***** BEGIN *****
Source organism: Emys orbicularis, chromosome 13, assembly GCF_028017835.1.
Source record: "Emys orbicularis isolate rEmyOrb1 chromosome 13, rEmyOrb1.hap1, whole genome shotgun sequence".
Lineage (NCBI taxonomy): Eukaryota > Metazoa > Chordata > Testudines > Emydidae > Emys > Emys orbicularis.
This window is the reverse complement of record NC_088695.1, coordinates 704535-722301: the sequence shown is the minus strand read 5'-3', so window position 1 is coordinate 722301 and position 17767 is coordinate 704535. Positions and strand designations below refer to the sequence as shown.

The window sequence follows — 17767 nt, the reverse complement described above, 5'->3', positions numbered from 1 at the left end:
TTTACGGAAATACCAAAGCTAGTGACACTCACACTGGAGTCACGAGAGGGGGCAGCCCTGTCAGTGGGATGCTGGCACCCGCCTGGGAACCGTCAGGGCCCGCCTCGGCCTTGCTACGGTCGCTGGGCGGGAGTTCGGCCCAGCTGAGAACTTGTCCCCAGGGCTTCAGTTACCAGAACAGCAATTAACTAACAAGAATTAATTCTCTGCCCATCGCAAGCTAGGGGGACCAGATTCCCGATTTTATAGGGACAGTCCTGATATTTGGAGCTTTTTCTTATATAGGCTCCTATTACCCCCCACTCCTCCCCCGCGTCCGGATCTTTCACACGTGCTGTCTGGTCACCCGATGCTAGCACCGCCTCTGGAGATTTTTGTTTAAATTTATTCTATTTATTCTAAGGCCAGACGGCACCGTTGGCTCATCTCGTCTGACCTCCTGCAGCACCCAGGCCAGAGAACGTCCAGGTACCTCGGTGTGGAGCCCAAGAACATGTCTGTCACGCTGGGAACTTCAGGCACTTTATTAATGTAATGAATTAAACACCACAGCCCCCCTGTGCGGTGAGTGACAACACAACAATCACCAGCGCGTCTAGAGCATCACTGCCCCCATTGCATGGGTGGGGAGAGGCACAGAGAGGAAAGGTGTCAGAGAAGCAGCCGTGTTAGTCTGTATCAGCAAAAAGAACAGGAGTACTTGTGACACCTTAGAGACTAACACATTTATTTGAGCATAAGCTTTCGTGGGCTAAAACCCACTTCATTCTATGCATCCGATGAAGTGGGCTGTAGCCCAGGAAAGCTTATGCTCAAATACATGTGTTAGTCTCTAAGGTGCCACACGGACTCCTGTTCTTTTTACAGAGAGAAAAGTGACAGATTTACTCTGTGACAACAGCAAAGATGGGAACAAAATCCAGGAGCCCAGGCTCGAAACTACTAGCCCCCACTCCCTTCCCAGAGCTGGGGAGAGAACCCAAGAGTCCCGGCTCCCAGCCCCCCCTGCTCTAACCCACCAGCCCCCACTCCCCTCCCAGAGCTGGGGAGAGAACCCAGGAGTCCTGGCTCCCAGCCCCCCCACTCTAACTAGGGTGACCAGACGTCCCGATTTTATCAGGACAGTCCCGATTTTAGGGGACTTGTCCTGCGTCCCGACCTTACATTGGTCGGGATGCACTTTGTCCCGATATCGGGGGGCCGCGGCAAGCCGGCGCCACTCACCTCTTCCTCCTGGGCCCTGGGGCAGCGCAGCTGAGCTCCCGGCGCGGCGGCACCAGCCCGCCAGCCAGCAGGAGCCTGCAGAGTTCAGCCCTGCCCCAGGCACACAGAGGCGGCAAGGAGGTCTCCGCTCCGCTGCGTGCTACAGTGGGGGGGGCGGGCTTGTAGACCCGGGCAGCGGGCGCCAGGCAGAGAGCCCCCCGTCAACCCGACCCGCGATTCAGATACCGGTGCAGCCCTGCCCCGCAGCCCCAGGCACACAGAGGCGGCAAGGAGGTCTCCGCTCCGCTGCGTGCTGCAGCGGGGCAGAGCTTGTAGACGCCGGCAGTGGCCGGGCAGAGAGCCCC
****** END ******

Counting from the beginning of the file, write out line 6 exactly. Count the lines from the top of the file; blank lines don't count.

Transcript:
TTTACGGAAATACCAAAGCTAGTGACACTCACACTGGAGTCACGAGAGGGGGCAGCCCTGTCAGTGGGATGCTGGCACCCGCCTGGGAACCGTCAGGGCCCGCCTCGGCCTTGCTACGGTCGCTGGGCGGGAGTTCGGCCCAGCTGAGAACTTGTCCCCAGGGCTTCAGTTACCAGAACAGCAATTAACTAACAAGAATTAATTCTCTGCCCATCGCAAGCTAGGGGGACCAGATTCCCGATTTTATAGGGACAGTCCTGATATTTGGAGCTTTTTCTTATATAGGCTCCTATTACCCCCCACTCCTCCCCCGCGTCCGGATCTTTCACACGTGCTGTCTGGTCACCCGATGCTAGCACCGCCTCTGGAGATTTTTGTTTAAATTTATTCTATTTATTCTAAGGCCAGACGGCACCGTTGGCTCATCTCGTCTGACCTCCTGCAGCACCCAGGCCAGAGAACGTCCAGGTACCTCGGTGTGGAGCCCAAGAACATGTCTGTCACGCTGGGAACTTCAGGCACTTTATTAATGTAATGAATTAAACACCACAGCCCCCCTGTGCGGTGAGTGACAACACAACAATCACCAGCGCGTCTAGAGCATCACTGCCCCCATTGCATGGGTGGGGAGAGGCACAGAGAGGAAAGGTGTCAGAGAAGCAGCCGTGTTAGTCTGTATCAGCAAAAAGAACAGGAGTACTTGTGACACCTTAGAGACTAACACATTTATTTGAGCATAAGCTTTCGTGGGCTAAAACCCACTTCATTCTATGCATCCGATGAAGTGGGCTGTAGCCCAGGAAAGCTTATGCTCAAATACATGTGTTAGTCTCTAAGGTGCCACACGGACTCCTGTTCTTTTTACAGAGAGAAAAGTGACAGATTTACTCTGTGACAACAGCAAAGATGGGAACAAAATCCAGGAGCCCAGGCTCGAAACTACTAGCCCCCACTCCCTTCCCAGAGCTGGGGAGAGAACCCAAGAGTCCCGGCTCCCAGCCCCCCCTGCTCTAACCCACCAGCCCCCACTCCCCTCCCAGAGCTGGGGAGAGAACCCAGGAGTCCTGGCTCCCAGCCCCCCCACTCTAACTAGGGTGACCAGACGTCCCGATTTTATCAGGACAGTCCCGATTTTAGGGGACTTGTCCTGCGTCCCGACCTTACATTGGTCGGGATGCACTTTGTCCCGATATCGGGGGGCCGCGGCAAGCCGGCGCCACTCACCTCTTCCTCCTGGGCCCTGGGGCAGCGCAGCTGAGCTCCCGGCGCGGCGGCACCAGCCCGCCAGCCAGCAGGAGCCTGCAGAGTTCAGCCCTGCCCCAGGCACACAGAGGCGGCAAGGAGGTCTCCGCTCCGCTGCGTGCTACAGTGGGGGGGGCGGGCTTGTAGACCCGGGCAGCGGGCGCCAGGCAGAGAGCCCCCCGTCAACCCGACCCGCGATTCAGATACCGGTGCAGCCCTGCCCCGCAGCCCCAGGCACACAGAGGCGGCAAGGAGGTCTCCGCTCCGCTGCGTGCTGCAGCGGGGCAGAGCTTGTAGACGCCGGCAGTGGCCGGGCAGAGAGCCCC